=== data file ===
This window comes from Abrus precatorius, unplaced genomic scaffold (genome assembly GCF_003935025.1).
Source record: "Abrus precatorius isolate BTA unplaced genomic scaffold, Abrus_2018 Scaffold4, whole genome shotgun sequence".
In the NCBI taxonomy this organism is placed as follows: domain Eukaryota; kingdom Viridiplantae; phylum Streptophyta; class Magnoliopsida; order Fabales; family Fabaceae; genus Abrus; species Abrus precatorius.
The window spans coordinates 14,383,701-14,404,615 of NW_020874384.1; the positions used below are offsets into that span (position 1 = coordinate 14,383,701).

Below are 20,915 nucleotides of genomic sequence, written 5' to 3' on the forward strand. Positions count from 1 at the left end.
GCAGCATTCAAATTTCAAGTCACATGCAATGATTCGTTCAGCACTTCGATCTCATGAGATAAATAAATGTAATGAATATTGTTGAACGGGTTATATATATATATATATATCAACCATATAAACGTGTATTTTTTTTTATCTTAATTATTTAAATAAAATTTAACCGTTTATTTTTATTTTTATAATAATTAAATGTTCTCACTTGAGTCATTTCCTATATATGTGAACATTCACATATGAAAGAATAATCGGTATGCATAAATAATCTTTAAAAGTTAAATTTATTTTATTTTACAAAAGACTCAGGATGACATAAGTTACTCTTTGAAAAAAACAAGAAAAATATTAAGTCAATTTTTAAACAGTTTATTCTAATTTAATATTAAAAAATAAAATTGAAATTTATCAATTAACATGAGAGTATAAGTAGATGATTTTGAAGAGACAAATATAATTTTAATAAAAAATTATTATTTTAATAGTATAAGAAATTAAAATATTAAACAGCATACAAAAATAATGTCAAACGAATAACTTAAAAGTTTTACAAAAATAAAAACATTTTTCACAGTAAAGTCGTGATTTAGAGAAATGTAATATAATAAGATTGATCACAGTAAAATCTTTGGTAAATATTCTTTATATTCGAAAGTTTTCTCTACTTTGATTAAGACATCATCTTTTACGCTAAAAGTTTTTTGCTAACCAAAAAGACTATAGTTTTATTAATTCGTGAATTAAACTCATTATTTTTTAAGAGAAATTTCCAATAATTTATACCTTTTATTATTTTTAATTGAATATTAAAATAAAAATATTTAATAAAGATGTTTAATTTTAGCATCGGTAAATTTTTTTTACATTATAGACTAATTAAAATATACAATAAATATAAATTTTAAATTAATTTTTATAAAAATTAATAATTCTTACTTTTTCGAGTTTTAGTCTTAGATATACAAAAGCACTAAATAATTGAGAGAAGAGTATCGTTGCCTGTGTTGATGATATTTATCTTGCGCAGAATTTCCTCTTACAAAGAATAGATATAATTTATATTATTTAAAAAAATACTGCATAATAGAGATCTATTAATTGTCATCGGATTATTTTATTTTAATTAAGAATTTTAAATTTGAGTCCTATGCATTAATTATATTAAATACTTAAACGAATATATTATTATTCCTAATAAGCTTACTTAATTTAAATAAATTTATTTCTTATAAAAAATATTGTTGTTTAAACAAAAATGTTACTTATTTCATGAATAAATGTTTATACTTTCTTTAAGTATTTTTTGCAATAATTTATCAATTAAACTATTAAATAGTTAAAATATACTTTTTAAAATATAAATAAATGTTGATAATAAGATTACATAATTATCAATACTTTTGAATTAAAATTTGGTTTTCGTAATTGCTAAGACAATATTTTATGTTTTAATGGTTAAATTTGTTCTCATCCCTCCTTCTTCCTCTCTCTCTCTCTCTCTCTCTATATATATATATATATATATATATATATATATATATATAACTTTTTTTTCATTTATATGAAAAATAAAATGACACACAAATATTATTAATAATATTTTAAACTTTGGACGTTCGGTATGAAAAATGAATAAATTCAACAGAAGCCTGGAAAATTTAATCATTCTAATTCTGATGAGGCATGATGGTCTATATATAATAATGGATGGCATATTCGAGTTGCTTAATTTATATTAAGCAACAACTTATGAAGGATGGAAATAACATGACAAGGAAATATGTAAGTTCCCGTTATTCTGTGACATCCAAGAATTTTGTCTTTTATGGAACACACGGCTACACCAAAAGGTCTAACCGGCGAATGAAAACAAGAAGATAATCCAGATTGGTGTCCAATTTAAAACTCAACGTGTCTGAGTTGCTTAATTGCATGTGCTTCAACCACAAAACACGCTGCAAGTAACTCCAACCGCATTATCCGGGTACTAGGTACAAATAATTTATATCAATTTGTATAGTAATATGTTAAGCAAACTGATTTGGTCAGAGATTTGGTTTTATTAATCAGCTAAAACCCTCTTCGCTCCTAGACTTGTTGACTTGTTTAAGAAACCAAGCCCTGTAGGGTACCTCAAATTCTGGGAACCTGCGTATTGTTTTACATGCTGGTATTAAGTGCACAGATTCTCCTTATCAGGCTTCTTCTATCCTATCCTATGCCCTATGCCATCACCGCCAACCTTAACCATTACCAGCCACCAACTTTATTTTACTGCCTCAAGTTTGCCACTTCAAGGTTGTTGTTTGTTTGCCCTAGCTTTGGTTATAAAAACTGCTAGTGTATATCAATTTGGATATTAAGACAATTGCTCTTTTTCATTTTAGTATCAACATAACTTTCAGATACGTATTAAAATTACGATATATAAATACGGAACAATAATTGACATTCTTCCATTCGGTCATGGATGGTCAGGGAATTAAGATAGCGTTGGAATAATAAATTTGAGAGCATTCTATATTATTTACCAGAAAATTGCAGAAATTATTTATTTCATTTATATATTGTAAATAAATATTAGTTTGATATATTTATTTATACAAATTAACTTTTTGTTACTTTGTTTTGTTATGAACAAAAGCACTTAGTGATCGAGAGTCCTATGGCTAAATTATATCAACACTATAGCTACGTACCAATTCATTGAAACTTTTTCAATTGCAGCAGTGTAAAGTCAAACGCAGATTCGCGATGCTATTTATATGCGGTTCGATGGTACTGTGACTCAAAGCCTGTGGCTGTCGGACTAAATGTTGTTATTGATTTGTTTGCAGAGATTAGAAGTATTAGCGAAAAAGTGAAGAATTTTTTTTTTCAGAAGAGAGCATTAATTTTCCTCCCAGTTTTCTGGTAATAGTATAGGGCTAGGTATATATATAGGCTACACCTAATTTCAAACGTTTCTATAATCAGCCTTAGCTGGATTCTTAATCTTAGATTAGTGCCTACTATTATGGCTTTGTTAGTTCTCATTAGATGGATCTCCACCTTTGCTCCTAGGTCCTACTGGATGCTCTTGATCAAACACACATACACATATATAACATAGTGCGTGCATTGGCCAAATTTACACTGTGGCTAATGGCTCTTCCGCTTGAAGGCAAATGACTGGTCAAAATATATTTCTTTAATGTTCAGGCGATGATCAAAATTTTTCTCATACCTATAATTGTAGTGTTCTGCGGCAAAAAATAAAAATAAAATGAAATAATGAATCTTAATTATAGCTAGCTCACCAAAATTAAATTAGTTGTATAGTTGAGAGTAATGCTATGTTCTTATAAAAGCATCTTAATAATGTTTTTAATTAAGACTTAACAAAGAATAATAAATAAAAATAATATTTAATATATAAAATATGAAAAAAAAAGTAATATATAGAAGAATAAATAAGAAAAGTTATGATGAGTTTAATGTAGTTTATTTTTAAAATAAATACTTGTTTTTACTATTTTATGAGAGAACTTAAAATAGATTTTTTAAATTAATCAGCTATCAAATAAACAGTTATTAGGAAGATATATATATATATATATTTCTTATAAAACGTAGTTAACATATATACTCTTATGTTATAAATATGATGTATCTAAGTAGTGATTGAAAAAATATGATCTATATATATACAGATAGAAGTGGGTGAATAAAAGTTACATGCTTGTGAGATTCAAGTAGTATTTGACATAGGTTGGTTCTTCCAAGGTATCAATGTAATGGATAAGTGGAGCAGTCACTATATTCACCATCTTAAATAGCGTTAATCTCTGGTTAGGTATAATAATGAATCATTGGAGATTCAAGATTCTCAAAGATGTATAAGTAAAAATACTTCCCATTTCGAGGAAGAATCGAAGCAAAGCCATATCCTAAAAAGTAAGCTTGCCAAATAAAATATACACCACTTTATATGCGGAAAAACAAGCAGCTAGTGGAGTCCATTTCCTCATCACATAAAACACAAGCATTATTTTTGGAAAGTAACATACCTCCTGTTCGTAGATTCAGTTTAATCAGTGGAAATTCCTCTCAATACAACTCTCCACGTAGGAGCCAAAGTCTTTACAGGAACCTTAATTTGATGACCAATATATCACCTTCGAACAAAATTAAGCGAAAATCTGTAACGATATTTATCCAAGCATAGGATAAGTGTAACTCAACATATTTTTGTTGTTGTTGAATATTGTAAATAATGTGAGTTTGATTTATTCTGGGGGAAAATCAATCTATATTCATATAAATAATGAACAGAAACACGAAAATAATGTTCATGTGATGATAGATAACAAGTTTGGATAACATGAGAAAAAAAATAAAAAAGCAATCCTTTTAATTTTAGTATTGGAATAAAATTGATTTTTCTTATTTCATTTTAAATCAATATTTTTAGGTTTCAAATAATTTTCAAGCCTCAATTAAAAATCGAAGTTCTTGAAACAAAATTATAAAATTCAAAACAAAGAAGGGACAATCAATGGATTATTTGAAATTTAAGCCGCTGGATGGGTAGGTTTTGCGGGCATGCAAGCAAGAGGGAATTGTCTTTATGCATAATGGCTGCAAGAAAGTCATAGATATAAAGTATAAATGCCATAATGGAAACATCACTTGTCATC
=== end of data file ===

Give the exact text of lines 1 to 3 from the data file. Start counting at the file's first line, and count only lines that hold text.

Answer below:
This window comes from Abrus precatorius, unplaced genomic scaffold (genome assembly GCF_003935025.1).
Source record: "Abrus precatorius isolate BTA unplaced genomic scaffold, Abrus_2018 Scaffold4, whole genome shotgun sequence".
In the NCBI taxonomy this organism is placed as follows: domain Eukaryota; kingdom Viridiplantae; phylum Streptophyta; class Magnoliopsida; order Fabales; family Fabaceae; genus Abrus; species Abrus precatorius.